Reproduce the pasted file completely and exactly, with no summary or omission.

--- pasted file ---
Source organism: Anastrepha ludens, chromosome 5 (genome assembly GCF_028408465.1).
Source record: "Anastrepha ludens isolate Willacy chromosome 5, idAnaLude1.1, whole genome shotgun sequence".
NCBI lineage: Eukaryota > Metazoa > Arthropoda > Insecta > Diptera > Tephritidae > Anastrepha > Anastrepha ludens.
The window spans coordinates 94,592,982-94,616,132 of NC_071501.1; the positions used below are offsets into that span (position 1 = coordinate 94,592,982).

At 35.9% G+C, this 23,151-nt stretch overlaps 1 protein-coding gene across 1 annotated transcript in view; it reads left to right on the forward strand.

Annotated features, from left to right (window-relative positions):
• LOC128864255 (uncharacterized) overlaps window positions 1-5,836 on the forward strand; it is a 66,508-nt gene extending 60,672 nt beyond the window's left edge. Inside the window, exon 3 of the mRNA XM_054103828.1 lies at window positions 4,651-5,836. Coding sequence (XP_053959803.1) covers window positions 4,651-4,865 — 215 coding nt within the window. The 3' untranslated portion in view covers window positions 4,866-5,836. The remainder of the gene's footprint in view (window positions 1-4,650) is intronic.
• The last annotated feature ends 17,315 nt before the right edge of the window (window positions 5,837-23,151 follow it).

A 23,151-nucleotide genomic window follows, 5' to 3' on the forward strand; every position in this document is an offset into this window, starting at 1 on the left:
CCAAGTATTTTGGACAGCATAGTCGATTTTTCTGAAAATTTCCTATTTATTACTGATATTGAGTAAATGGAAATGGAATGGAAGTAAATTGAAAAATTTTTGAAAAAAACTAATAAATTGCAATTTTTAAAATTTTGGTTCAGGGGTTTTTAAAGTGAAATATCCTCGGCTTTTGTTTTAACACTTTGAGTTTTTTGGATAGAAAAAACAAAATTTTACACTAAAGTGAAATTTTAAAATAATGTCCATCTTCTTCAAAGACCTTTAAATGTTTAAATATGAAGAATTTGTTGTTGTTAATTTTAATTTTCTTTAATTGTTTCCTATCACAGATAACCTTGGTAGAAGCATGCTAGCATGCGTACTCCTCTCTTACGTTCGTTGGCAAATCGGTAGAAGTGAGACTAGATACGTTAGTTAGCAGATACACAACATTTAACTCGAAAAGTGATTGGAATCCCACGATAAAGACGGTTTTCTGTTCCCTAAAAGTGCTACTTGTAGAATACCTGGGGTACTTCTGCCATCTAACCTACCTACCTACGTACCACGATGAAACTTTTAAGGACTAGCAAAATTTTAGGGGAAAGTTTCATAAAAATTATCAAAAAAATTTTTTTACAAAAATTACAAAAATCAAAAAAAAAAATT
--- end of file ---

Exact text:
Source organism: Anastrepha ludens, chromosome 5 (genome assembly GCF_028408465.1).
Source record: "Anastrepha ludens isolate Willacy chromosome 5, idAnaLude1.1, whole genome shotgun sequence".
NCBI lineage: Eukaryota > Metazoa > Arthropoda > Insecta > Diptera > Tephritidae > Anastrepha > Anastrepha ludens.
The window spans coordinates 94,592,982-94,616,132 of NC_071501.1; the positions used below are offsets into that span (position 1 = coordinate 94,592,982).

At 35.9% G+C, this 23,151-nt stretch overlaps 1 protein-coding gene across 1 annotated transcript in view; it reads left to right on the forward strand.

Annotated features, from left to right (window-relative positions):
• LOC128864255 (uncharacterized) overlaps window positions 1-5,836 on the forward strand; it is a 66,508-nt gene extending 60,672 nt beyond the window's left edge. Inside the window, exon 3 of the mRNA XM_054103828.1 lies at window positions 4,651-5,836. Coding sequence (XP_053959803.1) covers window positions 4,651-4,865 — 215 coding nt within the window. The 3' untranslated portion in view covers window positions 4,866-5,836. The remainder of the gene's footprint in view (window positions 1-4,650) is intronic.
• The last annotated feature ends 17,315 nt before the right edge of the window (window positions 5,837-23,151 follow it).

A 23,151-nucleotide genomic window follows, 5' to 3' on the forward strand; every position in this document is an offset into this window, starting at 1 on the left:
CCAAGTATTTTGGACAGCATAGTCGATTTTTCTGAAAATTTCCTATTTATTACTGATATTGAGTAAATGGAAATGGAATGGAAGTAAATTGAAAAATTTTTGAAAAAAACTAATAAATTGCAATTTTTAAAATTTTGGTTCAGGGGTTTTTAAAGTGAAATATCCTCGGCTTTTGTTTTAACACTTTGAGTTTTTTGGATAGAAAAAACAAAATTTTACACTAAAGTGAAATTTTAAAATAATGTCCATCTTCTTCAAAGACCTTTAAATGTTTAAATATGAAGAATTTGTTGTTGTTAATTTTAATTTTCTTTAATTGTTTCCTATCACAGATAACCTTGGTAGAAGCATGCTAGCATGCGTACTCCTCTCTTACGTTCGTTGGCAAATCGGTAGAAGTGAGACTAGATACGTTAGTTAGCAGATACACAACATTTAACTCGAAAAGTGATTGGAATCCCACGATAAAGACGGTTTTCTGTTCCCTAAAAGTGCTACTTGTAGAATACCTGGGGTACTTCTGCCATCTAACCTACCTACCTACGTACCACGATGAAACTTTTAAGGACTAGCAAAATTTTAGGGGAAAGTTTCATAAAAATTATCAAAAAAATTTTTTTACAAAAATTACAAAAATCAAAAAAAAAAATT